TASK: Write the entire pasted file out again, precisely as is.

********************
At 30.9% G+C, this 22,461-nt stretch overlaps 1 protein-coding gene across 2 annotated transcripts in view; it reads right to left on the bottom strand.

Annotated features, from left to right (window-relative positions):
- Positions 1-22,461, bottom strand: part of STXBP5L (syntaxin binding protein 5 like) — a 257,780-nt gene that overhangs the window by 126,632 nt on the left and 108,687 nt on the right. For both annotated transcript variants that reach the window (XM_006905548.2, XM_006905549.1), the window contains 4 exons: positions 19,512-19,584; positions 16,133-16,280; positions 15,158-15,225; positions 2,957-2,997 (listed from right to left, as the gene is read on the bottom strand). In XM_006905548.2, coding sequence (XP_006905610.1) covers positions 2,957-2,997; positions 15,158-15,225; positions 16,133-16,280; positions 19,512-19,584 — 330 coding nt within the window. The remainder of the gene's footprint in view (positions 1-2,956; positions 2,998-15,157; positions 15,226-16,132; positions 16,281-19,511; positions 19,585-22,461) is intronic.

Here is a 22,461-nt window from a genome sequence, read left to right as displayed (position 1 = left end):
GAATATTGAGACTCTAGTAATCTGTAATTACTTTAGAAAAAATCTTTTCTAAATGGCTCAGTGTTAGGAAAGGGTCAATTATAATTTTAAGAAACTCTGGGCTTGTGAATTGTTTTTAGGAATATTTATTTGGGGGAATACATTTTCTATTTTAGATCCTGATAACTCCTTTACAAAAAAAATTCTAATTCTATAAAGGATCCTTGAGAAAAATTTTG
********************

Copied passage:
At 30.9% G+C, this 22,461-nt stretch overlaps 1 protein-coding gene across 2 annotated transcripts in view; it reads right to left on the bottom strand.

Annotated features, from left to right (window-relative positions):
- Positions 1-22,461, bottom strand: part of STXBP5L (syntaxin binding protein 5 like) — a 257,780-nt gene that overhangs the window by 126,632 nt on the left and 108,687 nt on the right. For both annotated transcript variants that reach the window (XM_006905548.2, XM_006905549.1), the window contains 4 exons: positions 19,512-19,584; positions 16,133-16,280; positions 15,158-15,225; positions 2,957-2,997 (listed from right to left, as the gene is read on the bottom strand). In XM_006905548.2, coding sequence (XP_006905610.1) covers positions 2,957-2,997; positions 15,158-15,225; positions 16,133-16,280; positions 19,512-19,584 — 330 coding nt within the window. The remainder of the gene's footprint in view (positions 1-2,956; positions 2,998-15,157; positions 15,226-16,132; positions 16,281-19,511; positions 19,585-22,461) is intronic.

Here is a 22,461-nt window from a genome sequence, read left to right as displayed (position 1 = left end):
GAATATTGAGACTCTAGTAATCTGTAATTACTTTAGAAAAAATCTTTTCTAAATGGCTCAGTGTTAGGAAAGGGTCAATTATAATTTTAAGAAACTCTGGGCTTGTGAATTGTTTTTAGGAATATTTATTTGGGGGAATACATTTTCTATTTTAGATCCTGATAACTCCTTTACAAAAAAAATTCTAATTCTATAAAGGATCCTTGAGAAAAATTTTG